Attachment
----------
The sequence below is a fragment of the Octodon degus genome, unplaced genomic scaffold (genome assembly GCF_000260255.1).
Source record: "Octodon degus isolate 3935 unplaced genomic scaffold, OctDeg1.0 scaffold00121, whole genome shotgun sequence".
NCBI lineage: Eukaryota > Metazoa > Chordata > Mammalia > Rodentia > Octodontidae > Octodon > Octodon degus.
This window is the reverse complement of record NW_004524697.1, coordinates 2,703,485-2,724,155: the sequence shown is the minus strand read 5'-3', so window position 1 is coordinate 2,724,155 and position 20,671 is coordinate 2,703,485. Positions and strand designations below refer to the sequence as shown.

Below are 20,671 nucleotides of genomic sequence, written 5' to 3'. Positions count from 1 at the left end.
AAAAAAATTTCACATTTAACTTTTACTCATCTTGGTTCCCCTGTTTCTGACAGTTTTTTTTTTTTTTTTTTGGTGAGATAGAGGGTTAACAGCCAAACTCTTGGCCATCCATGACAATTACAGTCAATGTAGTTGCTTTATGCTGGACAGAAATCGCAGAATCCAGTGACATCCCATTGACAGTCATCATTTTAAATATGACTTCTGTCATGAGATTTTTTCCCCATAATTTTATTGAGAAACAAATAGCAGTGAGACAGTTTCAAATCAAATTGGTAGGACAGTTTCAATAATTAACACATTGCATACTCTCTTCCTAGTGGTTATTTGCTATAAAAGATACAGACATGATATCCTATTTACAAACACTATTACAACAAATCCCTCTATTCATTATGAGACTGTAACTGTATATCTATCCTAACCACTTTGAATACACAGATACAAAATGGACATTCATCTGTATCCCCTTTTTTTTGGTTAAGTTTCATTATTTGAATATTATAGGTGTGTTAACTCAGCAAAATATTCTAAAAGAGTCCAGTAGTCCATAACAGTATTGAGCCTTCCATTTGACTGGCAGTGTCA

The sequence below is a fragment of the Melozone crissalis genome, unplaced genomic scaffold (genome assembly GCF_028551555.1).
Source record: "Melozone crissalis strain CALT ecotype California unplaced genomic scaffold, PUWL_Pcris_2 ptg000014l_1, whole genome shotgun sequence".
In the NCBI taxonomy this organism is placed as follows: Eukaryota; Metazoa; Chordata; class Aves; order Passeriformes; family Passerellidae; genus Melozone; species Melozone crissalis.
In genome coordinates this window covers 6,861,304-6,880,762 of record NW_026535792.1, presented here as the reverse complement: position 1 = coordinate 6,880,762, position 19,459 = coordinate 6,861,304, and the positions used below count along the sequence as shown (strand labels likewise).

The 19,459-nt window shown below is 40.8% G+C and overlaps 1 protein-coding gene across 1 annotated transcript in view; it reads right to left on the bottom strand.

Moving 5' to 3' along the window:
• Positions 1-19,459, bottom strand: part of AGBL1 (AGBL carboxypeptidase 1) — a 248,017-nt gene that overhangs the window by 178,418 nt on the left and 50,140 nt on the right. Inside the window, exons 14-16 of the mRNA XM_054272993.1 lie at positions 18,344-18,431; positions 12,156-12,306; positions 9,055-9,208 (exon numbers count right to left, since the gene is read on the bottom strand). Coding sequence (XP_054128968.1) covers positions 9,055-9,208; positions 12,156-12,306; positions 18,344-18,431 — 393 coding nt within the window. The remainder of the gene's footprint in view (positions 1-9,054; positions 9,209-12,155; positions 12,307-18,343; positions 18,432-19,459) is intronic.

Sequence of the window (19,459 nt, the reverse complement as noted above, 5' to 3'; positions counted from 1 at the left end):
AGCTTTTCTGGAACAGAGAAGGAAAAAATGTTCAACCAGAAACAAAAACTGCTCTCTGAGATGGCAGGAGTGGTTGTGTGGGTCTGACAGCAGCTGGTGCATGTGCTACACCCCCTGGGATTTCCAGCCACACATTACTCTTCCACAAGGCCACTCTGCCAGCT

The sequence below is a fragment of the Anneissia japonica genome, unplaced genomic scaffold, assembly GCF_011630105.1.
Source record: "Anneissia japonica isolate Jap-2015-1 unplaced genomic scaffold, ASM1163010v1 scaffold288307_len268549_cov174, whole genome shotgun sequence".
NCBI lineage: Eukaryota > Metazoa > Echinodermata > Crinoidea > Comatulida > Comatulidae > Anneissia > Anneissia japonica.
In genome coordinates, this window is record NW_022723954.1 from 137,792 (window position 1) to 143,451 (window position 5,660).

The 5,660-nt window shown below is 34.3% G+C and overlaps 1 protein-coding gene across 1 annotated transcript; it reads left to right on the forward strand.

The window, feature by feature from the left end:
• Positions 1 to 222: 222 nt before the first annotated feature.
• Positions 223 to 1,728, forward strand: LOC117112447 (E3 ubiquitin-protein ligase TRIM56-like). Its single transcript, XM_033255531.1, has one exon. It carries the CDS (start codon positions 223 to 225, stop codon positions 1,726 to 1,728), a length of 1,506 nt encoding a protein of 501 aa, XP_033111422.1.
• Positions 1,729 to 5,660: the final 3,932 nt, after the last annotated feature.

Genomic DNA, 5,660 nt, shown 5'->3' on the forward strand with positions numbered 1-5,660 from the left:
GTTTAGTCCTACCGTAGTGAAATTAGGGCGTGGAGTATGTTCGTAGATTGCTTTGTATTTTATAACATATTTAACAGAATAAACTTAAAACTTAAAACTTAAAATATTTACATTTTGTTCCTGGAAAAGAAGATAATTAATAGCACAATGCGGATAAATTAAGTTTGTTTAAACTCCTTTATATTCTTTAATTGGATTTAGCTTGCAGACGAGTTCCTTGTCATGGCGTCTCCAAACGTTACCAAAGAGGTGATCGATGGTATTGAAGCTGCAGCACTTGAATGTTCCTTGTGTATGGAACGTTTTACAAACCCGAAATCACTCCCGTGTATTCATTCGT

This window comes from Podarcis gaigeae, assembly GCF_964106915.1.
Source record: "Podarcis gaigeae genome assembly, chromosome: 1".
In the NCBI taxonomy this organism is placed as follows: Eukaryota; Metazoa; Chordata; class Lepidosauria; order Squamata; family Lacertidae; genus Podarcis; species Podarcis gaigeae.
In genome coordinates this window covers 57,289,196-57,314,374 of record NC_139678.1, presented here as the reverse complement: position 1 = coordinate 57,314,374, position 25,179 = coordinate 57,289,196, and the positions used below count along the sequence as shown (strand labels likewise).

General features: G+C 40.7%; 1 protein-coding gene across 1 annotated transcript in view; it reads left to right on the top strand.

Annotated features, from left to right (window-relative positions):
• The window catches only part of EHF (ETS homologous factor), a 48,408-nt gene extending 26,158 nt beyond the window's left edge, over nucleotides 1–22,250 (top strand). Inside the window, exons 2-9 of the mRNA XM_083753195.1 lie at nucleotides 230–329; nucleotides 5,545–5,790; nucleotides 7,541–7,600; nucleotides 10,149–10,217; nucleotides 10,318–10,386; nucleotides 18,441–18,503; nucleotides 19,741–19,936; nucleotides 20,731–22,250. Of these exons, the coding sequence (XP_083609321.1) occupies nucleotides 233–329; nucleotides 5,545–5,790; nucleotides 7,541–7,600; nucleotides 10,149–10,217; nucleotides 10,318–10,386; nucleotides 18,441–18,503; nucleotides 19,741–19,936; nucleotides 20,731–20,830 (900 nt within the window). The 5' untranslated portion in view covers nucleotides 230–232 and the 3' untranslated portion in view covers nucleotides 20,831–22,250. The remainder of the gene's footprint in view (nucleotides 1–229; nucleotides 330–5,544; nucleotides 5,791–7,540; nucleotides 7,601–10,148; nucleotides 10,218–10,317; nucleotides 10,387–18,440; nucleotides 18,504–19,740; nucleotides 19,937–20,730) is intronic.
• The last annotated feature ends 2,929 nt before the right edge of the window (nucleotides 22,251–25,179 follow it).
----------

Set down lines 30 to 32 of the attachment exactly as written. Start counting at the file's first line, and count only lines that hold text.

In genome coordinates this window covers 57,289,196-57,314,374 of record NC_139678.1, presented here as the reverse complement: position 1 = coordinate 57,314,374, position 25,179 = coordinate 57,289,196, and the positions used below count along the sequence as shown (strand labels likewise).

General features: G+C 40.7%; 1 protein-coding gene across 1 annotated transcript in view; it reads left to right on the top strand.

Annotated features, from left to right (window-relative positions):